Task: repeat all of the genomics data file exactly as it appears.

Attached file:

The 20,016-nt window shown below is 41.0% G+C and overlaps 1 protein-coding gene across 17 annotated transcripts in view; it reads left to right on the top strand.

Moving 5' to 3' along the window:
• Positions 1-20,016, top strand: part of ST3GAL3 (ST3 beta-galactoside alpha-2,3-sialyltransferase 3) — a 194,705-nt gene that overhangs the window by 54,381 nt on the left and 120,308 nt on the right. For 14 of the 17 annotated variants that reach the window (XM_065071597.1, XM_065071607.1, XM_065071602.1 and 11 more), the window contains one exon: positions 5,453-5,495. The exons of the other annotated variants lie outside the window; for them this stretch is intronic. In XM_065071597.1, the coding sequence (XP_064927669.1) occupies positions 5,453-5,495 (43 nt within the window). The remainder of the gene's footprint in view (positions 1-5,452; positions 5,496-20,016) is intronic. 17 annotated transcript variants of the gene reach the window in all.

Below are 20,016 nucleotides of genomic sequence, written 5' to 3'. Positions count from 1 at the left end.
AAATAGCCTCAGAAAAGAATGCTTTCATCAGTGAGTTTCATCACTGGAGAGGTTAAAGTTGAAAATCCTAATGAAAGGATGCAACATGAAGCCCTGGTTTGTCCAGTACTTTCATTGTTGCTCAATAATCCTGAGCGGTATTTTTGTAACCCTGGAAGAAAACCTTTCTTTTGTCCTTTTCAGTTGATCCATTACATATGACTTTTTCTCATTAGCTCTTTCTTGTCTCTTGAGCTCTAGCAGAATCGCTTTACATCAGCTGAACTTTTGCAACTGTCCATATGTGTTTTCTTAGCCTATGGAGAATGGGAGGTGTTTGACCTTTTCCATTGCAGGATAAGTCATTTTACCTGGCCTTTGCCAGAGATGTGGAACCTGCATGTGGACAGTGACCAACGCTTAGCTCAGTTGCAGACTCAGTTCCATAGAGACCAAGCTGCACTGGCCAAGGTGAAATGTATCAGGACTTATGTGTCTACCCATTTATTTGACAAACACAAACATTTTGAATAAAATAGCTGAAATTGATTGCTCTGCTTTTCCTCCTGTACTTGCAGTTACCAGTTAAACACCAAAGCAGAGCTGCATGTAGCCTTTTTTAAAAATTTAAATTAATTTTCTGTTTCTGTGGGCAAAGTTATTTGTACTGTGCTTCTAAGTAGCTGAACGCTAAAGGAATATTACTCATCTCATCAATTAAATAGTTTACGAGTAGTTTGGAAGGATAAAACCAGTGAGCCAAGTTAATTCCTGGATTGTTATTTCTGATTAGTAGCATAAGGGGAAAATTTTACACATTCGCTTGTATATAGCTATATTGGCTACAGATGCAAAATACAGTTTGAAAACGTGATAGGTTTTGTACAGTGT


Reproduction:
The 20,016-nt window shown below is 41.0% G+C and overlaps 1 protein-coding gene across 17 annotated transcripts in view; it reads left to right on the top strand.

Moving 5' to 3' along the window:
• Positions 1-20,016, top strand: part of ST3GAL3 (ST3 beta-galactoside alpha-2,3-sialyltransferase 3) — a 194,705-nt gene that overhangs the window by 54,381 nt on the left and 120,308 nt on the right. For 14 of the 17 annotated variants that reach the window (XM_065071597.1, XM_065071607.1, XM_065071602.1 and 11 more), the window contains one exon: positions 5,453-5,495. The exons of the other annotated variants lie outside the window; for them this stretch is intronic. In XM_065071597.1, the coding sequence (XP_064927669.1) occupies positions 5,453-5,495 (43 nt within the window). The remainder of the gene's footprint in view (positions 1-5,452; positions 5,496-20,016) is intronic. 17 annotated transcript variants of the gene reach the window in all.

Below are 20,016 nucleotides of genomic sequence, written 5' to 3'. Positions count from 1 at the left end.
AAATAGCCTCAGAAAAGAATGCTTTCATCAGTGAGTTTCATCACTGGAGAGGTTAAAGTTGAAAATCCTAATGAAAGGATGCAACATGAAGCCCTGGTTTGTCCAGTACTTTCATTGTTGCTCAATAATCCTGAGCGGTATTTTTGTAACCCTGGAAGAAAACCTTTCTTTTGTCCTTTTCAGTTGATCCATTACATATGACTTTTTCTCATTAGCTCTTTCTTGTCTCTTGAGCTCTAGCAGAATCGCTTTACATCAGCTGAACTTTTGCAACTGTCCATATGTGTTTTCTTAGCCTATGGAGAATGGGAGGTGTTTGACCTTTTCCATTGCAGGATAAGTCATTTTACCTGGCCTTTGCCAGAGATGTGGAACCTGCATGTGGACAGTGACCAACGCTTAGCTCAGTTGCAGACTCAGTTCCATAGAGACCAAGCTGCACTGGCCAAGGTGAAATGTATCAGGACTTATGTGTCTACCCATTTATTTGACAAACACAAACATTTTGAATAAAATAGCTGAAATTGATTGCTCTGCTTTTCCTCCTGTACTTGCAGTTACCAGTTAAACACCAAAGCAGAGCTGCATGTAGCCTTTTTTAAAAATTTAAATTAATTTTCTGTTTCTGTGGGCAAAGTTATTTGTACTGTGCTTCTAAGTAGCTGAACGCTAAAGGAATATTACTCATCTCATCAATTAAATAGTTTACGAGTAGTTTGGAAGGATAAAACCAGTGAGCCAAGTTAATTCCTGGATTGTTATTTCTGATTAGTAGCATAAGGGGAAAATTTTACACATTCGCTTGTATATAGCTATATTGGCTACAGATGCAAAATACAGTTTGAAAACGTGATAGGTTTTGTACAGTGT